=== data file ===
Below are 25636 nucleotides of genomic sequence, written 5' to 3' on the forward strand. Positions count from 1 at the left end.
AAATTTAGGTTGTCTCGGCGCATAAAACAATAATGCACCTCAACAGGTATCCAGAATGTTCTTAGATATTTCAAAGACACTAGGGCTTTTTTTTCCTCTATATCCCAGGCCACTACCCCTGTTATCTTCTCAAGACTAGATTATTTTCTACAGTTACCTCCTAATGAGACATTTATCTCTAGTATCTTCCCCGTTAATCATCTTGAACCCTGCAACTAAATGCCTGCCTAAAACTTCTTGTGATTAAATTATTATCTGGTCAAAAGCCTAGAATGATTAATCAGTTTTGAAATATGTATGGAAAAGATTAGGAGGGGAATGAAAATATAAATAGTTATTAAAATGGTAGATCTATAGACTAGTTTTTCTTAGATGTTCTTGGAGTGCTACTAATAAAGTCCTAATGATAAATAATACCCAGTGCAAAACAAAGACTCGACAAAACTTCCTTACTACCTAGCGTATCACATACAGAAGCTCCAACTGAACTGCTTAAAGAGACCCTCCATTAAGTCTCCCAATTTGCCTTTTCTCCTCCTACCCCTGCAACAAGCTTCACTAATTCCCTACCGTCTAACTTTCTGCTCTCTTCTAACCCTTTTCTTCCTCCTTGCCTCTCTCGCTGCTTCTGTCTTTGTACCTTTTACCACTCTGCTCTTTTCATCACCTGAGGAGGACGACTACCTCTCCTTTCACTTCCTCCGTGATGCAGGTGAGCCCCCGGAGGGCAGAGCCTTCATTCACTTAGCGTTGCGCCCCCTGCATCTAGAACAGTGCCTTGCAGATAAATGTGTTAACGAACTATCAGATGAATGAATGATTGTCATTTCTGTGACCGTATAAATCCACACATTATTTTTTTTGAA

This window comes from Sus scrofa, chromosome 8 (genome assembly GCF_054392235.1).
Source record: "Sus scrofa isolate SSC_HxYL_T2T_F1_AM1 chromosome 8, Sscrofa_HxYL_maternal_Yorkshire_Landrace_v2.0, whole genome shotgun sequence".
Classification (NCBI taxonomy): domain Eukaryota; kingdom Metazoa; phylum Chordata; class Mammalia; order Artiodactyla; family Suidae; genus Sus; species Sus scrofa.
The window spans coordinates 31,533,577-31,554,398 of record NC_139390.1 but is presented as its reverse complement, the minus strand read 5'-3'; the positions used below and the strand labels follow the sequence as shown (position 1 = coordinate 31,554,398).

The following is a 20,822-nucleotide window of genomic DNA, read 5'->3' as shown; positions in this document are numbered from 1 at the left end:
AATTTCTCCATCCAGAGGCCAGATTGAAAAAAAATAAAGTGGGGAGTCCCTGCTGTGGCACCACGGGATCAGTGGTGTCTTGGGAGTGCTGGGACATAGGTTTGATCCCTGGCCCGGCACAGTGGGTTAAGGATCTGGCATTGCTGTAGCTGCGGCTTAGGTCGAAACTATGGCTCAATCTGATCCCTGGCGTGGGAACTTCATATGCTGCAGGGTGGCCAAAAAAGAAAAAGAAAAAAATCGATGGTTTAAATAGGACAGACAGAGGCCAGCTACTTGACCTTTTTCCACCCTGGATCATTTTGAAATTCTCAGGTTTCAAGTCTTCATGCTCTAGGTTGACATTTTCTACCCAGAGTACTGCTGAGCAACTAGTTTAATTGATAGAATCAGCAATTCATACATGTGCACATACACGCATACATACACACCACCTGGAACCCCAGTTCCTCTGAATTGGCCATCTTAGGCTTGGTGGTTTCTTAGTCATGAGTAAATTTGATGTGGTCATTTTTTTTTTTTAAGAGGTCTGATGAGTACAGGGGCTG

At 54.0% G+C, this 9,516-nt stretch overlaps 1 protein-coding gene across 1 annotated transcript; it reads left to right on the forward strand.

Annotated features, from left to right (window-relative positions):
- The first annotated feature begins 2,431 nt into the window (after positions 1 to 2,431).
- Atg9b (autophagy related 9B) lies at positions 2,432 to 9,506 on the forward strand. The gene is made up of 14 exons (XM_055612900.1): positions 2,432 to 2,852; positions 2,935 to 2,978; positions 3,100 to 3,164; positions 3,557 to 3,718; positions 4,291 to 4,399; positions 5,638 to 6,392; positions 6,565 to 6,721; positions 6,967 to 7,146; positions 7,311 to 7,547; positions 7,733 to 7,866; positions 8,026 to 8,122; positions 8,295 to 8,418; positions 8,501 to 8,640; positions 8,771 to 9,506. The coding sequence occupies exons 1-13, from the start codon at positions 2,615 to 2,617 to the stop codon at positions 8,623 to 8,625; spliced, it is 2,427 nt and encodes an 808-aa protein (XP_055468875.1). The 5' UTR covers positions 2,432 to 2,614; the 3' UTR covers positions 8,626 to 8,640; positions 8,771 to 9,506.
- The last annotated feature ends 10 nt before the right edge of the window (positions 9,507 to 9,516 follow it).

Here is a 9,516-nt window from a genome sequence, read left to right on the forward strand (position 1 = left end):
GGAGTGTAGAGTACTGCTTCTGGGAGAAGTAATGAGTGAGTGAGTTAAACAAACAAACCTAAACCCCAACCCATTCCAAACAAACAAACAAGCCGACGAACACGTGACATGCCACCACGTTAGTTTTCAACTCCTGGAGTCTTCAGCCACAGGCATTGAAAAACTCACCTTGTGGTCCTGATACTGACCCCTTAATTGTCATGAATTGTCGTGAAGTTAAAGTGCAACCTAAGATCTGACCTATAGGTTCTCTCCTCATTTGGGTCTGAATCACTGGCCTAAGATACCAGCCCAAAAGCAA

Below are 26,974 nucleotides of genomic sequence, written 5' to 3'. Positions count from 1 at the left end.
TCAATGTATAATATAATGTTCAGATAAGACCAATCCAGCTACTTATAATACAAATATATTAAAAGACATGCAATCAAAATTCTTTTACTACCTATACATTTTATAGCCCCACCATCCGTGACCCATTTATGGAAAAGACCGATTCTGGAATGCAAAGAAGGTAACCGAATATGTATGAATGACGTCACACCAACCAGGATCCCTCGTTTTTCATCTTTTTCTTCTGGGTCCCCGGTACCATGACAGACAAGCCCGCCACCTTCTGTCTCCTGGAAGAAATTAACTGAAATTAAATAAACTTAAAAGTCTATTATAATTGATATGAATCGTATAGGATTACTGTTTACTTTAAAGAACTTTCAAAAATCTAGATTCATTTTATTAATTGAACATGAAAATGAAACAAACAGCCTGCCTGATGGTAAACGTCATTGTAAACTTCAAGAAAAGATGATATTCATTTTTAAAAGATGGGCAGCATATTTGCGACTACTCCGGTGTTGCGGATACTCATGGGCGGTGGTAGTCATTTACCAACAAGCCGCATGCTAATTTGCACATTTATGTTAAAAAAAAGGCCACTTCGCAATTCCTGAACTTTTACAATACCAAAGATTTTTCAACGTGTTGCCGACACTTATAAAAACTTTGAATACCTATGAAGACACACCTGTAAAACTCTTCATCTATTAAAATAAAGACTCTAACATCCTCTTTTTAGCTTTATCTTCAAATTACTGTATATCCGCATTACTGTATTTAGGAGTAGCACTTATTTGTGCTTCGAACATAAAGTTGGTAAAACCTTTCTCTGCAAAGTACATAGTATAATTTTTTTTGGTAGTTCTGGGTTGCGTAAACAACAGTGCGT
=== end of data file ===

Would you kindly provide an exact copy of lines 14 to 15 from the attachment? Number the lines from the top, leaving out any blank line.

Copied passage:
Here is a 9,516-nt window from a genome sequence, read left to right on the forward strand (position 1 = left end):
GGAGTGTAGAGTACTGCTTCTGGGAGAAGTAATGAGTGAGTGAGTTAAACAAACAAACCTAAACCCCAACCCATTCCAAACAAACAAACAAGCCGACGAACACGTGACATGCCACCACGTTAGTTTTCAACTCCTGGAGTCTTCAGCCACAGGCATTGAAAAACTCACCTTGTGGTCCTGATACTGACCCCTTAATTGTCATGAATTGTCGTGAAGTTAAAGTGCAACCTAAGATCTGACCTATAGGTTCTCTCCTCATTTGGGTCTGAATCACTGGCCTAAGATACCAGCCCAAAAGCAA